posted by Bryon Moyer
Change may be coming to the world of camera autofocus. Traditional smartphone autofocus uses a voice coil to move the lenses and change the focus. While this has obviously worked, a company called poLight thinks it could work better. In particular, faster and smaller.
They’ve fashioned a MEMS autofocus module. By goosing a couple of piezoelectric electrodes on a thin plate of glass, they can warp the glass – and therefore change the surface of a polymer block, turning it into a lens. The amount of actuation determines the curvature and hence the focus.
They claim that, unlike voice coil, this arrangement can withstand reflow solder temperatures, simplifying manufacturing and reducing cost. It also operates faster than a voice coil, improving performance for users.
You can find more on their website.
posted by Bryon Moyer
MEMS is entering yet another space traditionally done with electronics: RF switching. The switching comes as a result of the ridiculous number of bands (currently 26, by DelfMEMS’s count) that vie for love and attention. Transistors have typically been used for these switches.
That’s fine when the transistor is on, but when it’s off, well, it leaks and behaves non-linearly – especially at high frequencies.
So DelfMEMS (we looked at some cap arrays of theirs before) thought that a micromechanical switch would be better. Instead of an electrical channel created in a FET, they use a membrane that, depending on its position, opens or closes a mechanical connection. So when it’s open, it’s open – no leaking.
And what size switch to make? DelfMEMS says that, in particular in Asia, 12 ways is typical – it’s one of the first questions they get. The high and low bands are typically split first, after which the 12-way switch takes care of the rest (yeah, I know… 26/2>12… details…). Technically this is a single-pole, 12-throw switch (one circuit with 12 choices).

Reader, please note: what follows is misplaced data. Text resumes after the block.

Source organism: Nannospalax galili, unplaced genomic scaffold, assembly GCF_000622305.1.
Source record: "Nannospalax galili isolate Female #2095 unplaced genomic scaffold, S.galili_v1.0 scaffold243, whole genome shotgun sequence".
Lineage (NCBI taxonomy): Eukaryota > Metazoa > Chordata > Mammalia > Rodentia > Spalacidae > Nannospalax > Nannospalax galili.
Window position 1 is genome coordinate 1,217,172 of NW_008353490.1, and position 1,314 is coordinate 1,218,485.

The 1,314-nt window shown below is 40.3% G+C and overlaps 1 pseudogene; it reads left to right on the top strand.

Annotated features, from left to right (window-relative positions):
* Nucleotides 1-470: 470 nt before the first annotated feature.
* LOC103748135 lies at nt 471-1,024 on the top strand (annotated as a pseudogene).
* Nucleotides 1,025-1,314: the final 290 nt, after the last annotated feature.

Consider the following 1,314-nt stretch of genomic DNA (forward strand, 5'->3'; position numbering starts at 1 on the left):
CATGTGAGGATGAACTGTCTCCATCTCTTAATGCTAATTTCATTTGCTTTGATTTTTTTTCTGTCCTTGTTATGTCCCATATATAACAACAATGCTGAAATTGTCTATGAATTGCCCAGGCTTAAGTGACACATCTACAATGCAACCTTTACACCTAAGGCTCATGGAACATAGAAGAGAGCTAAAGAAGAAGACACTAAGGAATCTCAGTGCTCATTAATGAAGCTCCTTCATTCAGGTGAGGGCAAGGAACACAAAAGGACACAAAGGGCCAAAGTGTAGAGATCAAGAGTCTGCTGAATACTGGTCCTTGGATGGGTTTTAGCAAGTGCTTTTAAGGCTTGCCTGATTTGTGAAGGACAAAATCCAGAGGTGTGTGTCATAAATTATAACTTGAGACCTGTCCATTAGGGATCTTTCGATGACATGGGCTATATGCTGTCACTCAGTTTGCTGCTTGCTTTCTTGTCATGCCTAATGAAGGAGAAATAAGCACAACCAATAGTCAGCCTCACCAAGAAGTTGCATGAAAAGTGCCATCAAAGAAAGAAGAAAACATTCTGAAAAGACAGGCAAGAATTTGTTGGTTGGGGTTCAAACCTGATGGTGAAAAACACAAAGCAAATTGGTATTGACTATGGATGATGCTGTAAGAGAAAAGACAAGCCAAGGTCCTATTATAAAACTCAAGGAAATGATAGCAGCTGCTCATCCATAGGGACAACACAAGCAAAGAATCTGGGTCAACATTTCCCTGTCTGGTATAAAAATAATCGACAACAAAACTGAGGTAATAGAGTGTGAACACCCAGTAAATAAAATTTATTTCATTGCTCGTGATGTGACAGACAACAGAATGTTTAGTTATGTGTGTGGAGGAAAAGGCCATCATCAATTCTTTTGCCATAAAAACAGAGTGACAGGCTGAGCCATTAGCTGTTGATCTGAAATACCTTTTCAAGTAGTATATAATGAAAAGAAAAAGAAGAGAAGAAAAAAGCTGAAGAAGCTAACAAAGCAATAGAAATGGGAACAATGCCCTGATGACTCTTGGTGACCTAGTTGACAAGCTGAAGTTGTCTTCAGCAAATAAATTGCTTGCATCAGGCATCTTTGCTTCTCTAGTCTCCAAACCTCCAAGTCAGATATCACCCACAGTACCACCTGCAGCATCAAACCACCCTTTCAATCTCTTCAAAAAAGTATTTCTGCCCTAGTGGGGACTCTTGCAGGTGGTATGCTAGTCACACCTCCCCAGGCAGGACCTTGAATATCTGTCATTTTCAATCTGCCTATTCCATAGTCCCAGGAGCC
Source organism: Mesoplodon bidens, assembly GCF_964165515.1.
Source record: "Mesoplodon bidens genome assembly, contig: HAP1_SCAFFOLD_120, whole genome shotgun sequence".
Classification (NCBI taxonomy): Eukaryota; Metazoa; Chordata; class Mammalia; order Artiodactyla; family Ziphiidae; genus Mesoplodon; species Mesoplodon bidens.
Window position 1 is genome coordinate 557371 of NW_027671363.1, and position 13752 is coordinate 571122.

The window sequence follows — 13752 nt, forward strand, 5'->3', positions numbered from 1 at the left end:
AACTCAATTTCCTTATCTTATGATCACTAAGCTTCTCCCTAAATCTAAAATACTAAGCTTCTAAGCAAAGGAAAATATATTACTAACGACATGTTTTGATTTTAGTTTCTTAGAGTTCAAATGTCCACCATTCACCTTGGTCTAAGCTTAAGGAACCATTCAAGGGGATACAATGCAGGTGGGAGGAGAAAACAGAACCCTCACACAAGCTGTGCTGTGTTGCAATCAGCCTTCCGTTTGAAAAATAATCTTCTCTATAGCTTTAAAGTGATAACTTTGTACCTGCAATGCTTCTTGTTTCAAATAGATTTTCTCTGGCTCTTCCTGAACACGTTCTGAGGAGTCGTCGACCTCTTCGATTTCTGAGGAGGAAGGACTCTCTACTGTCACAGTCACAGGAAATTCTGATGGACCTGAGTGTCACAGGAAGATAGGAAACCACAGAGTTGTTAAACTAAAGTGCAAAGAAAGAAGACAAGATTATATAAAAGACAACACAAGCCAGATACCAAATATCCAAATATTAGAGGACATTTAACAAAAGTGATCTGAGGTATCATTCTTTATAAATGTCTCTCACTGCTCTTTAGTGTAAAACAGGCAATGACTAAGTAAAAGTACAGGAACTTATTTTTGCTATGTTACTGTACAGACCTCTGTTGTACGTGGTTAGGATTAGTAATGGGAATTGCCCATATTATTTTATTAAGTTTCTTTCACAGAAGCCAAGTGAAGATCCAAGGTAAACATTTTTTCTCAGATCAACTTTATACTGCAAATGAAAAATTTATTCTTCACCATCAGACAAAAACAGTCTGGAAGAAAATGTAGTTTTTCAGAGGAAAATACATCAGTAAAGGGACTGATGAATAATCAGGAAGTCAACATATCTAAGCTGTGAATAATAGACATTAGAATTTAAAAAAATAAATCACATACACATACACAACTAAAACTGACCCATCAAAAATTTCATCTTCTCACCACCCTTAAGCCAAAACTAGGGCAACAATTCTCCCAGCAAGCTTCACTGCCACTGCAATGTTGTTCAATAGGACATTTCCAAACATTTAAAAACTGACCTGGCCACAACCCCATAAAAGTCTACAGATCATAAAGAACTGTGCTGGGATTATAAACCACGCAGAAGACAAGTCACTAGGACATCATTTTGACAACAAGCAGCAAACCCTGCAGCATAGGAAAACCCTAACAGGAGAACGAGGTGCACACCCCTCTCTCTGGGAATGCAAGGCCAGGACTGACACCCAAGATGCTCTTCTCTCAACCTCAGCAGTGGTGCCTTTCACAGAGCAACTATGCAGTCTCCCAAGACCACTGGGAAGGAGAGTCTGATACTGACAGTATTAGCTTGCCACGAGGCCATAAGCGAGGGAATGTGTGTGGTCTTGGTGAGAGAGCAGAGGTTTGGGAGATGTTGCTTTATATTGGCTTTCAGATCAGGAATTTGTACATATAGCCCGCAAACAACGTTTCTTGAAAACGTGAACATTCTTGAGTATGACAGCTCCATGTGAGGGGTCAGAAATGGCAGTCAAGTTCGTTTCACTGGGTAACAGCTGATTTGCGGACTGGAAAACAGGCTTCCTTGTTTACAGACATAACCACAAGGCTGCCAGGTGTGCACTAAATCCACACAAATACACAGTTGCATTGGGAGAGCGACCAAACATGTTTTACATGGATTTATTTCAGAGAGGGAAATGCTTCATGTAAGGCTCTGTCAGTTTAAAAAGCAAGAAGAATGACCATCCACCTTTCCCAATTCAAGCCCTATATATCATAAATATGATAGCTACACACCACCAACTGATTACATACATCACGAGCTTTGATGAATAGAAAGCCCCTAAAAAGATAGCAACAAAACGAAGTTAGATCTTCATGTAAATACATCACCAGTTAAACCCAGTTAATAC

(Image courtesy DelfMEMS)
For a digital guy like me, this looks a lot like a demux. Or a mux, if you turn it around. Except that, with standard digital logic, you can’t simply turn a mux around and use it as a demux. But this isn’t digital logic; these are switches, and yes, you can turn them around and use them either to mux 12 signals into one or to take one signal and send it one of 12 ways.
You can find more info in their announcement.
posted by Jim Turley
Did not see that coming.
American chipmaker Freescale will be acquired by Dutch rival NXP in a cash and stock deal worth about $11.8 billion. The combined firm will have a valuation of about $40B, making it one of the larger semiconductor vendors in the world. Freescale shareholders will receive about one-third of a share of NXP stock and $6.25 in cash for each share of Freescale stock.
The deal gives Freescale an "enterprise value" (the net worth of the company minus its cash in the bank) of $16.7 billion. The purchase price is considerably below that sum because Freescale doesn't actually have cash in the bank; it's in debt. So NXP will be acquiring Freescale's debt in addition to its intrinsic value as a company, a pretty typical arrangement in these situations.
For the historically minded, Freescale was originally called Motorola Semiconductor after it was spun off from parent company Motorola (which is now part of Google). Motorola/Motorola Semi created many of the embedded world's most popular microprocessors, including 68HC05, 68HC11, and the 68000 family that powered early Sun workstations and Apple's first Macintoshes. The company had some misses, too, like the 88000 RISC architecture and the "RISC-ified" ColdFire. In recent years, the company had most of its success in automotive and deeply embedded industrial segments. The company got its start almost 100 years ago, making radios for automobiles, hence the name Motorola: motorized Victrola.
For its part, NXP was once Philips Semiconductor, the chip-making arm of the giant Dutch electronics firm, before being spun off in 2006. The acquisition is expected to close in the second half of this year.